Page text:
An­ti­dote to Ebola could lie in re­cov­ered suf­fer­ers

CityPress - - News -

With no proven drugs to treat Ebola and ex­per­i­men­tal ones in short sup­ply, health au­thor­i­ties are plan­ning to turn to a treat­ment walk­ing around in the out­break zone in west Africa. This would be the blood of peo­ple who have re­cov­ered from Ebola. Their blood should con­tain an­ti­bod­ies that might help other pa­tients fight off the in­fec­tion.

The World Health Or­gan­i­sa­tion (WHO) is pri­ori­tis­ing tri­als of such con­va­les­cent blood, or plasma, and is talk­ing to the af­fected coun­tries about how to do it.

This week, the or­gan­i­sa­tion is­sued guid­ance on how to col­lect the blood and ad­min­is­ter trans­fu­sions.

But plau­si­bil­ity is not proof that such treat­ments would work and some vi­rol­o­gists doubt it will. They note that the re­sults of stud­ies in mon­keys were dis­cour­ag­ing.

There will also be lo­gis­ti­cal prob­lems do­ing this in west Africa, where blood banks are not well de­vel­oped. One chal­lenge will be to en­sure the do­nated blood, even if it helps pa­tients re­cover from Ebola, does not give them HIV or hep­ati­tis.

“Ma­jor ques­tions need to be an­swered about the safety and ef­fi­cacy of con­va­les­cent ther­a­pies, and the fea­si­bil­ity of im­ple­men­ta­tion in coun­tries with shat­tered health sys­tems and an acute short­age of med­i­cal staff,” said the WHO.

Still, with the epi­demic spi­ralling out of con­trol, there is a sense that some treat­ment needs to be of­fered, even if only to give sick peo­ple hope and a rea­son to go to med­i­cal cen­tres, where they can be stopped from spread­ing the dis­ease to oth­ers. There re­ally are no other good op­tions. “The at­trac­tion, at least on the sur­face, is it is some­thing that could be im­ple­mented read­ily,” said Dr Daniel Bausch, an ex­pert on Ebola at Tu­lane Univer­sity. The Bill & Melinda Gates Foun­da­tion and the Well­come Trust are among the or­gan­i­sa­tions cham­pi­oning con­va­les­cent plasma and work­ing on how to put it into ef­fect.

“Blood is do­nated in west Africa ev­ery day of the week for surgery and other things, and could be safely tested for viruses,” said Dr Jeremy Far­rar, the di­rec­tor of the Well­come Trust.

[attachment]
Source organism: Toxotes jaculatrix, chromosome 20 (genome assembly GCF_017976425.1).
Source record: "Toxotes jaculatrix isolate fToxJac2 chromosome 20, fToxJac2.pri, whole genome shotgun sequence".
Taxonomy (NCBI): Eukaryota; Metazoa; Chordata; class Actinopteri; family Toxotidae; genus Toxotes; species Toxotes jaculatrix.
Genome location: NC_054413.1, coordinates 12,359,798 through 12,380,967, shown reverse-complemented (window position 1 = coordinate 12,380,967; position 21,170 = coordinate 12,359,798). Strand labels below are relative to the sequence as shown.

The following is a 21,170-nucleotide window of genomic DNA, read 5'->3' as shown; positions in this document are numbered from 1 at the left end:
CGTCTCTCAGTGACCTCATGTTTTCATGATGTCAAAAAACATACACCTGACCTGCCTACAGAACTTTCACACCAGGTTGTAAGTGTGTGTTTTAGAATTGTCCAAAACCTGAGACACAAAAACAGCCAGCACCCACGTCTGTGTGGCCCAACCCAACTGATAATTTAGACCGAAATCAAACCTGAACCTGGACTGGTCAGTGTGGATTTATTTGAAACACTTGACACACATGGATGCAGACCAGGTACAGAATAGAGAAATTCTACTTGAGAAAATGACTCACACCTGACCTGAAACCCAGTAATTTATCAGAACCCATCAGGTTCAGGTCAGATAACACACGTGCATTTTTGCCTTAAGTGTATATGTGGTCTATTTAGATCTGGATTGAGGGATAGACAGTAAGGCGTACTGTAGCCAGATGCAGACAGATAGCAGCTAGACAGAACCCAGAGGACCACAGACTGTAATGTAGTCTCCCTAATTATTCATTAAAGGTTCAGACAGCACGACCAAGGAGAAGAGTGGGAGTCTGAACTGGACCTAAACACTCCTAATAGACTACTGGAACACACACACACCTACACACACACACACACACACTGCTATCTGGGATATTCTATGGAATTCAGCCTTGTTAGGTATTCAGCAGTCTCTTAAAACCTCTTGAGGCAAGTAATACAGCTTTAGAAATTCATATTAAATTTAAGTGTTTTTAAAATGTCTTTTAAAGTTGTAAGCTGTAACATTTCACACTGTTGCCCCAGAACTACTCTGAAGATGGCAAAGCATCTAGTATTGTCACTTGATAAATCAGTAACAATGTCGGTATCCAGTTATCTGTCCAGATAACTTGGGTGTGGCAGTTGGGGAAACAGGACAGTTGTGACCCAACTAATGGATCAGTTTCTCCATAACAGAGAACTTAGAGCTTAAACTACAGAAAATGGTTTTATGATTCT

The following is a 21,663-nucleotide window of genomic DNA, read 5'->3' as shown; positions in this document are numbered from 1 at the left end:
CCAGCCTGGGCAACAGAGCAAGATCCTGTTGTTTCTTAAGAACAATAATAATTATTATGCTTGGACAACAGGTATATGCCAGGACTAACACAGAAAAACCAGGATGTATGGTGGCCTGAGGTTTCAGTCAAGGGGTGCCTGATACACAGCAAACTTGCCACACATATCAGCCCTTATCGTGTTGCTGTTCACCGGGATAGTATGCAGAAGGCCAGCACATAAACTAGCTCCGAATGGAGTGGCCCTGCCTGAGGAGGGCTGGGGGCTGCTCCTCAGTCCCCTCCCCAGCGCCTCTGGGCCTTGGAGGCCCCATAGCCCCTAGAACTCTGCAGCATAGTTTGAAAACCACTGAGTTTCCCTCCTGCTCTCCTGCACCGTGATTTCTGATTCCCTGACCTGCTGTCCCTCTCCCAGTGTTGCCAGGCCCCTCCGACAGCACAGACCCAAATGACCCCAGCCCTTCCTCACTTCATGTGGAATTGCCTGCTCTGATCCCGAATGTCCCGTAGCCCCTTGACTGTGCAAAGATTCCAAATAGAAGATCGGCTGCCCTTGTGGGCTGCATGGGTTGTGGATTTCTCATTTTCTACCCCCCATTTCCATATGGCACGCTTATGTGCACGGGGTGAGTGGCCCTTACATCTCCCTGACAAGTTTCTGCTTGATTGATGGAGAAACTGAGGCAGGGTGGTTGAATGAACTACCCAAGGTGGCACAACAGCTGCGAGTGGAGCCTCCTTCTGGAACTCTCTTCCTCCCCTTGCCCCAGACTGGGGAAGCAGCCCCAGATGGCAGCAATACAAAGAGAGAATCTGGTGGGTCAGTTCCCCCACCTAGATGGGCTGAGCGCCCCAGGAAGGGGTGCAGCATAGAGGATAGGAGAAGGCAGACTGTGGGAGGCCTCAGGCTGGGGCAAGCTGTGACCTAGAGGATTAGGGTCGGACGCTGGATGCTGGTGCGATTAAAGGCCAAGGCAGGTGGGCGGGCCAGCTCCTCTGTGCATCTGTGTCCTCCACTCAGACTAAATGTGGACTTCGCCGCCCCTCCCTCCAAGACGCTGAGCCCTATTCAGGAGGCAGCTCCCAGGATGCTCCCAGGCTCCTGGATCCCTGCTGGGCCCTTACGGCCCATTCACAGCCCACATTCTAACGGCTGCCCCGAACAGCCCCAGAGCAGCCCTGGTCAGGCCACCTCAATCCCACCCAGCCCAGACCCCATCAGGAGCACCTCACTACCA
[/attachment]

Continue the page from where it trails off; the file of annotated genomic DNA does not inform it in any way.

Such ther­a­pies have al­ready been used in the out­break. Dr Kent Brantly, a US aid worker who con­tracted Ebola in Liberia, re­ceived a blood trans­fu­sion from a boy who had re­cov­ered.

After Brantly sur­vived his bout with the dis­ease, some of his plasma was given to another US aid worker, Dr Rick Sacra, who also re­cov­ered.

But it is not known if the trans­fu­sions helped in those cases since both men also re­ceived ex­per­i­men­tal drugs and ex­cel­lent sup­port­ive care in US hos­pi­tals.

Au­thor­i­ties say trans­fu­sions have been used in Africa, but to a limited ex­tent. There have even been ru­mours of a black mar­ket for the blood of sur­vivors.

The use of blood or plasma dates from the late 1800s and for decades was a main­stay of treat­ment for in­fec­tious dis­eases.

Such treat­ments are still used for ra­bies, snakebite, hep­ati­tis A and B, and other dis­eases. But for some vi­ral dis­eases, like hep­ati­tis C and HIV, it has not been shown to work.

Many treat­ments used to­day are made by pool­ing the plasma of donors and pro­cess­ing it to get high con­cen­tra­tions of the an­ti­bod­ies. This is prob­a­bly not go­ing to be fea­si­ble in Africa be­cause of a lack of tech­nol­ogy and the large-scale fa­cil­i­ties re­quires to do it, say ex­ec­u­tives in the plasma prod­ucts in­dus­try.

The sim­plest ap­proach would be to use whole blood do­nated by one per­son and trans­fused into another. That has some risk of side ef­fects although not much if the blood types of the donor and re­cip­i­ent match.

– The New York Times

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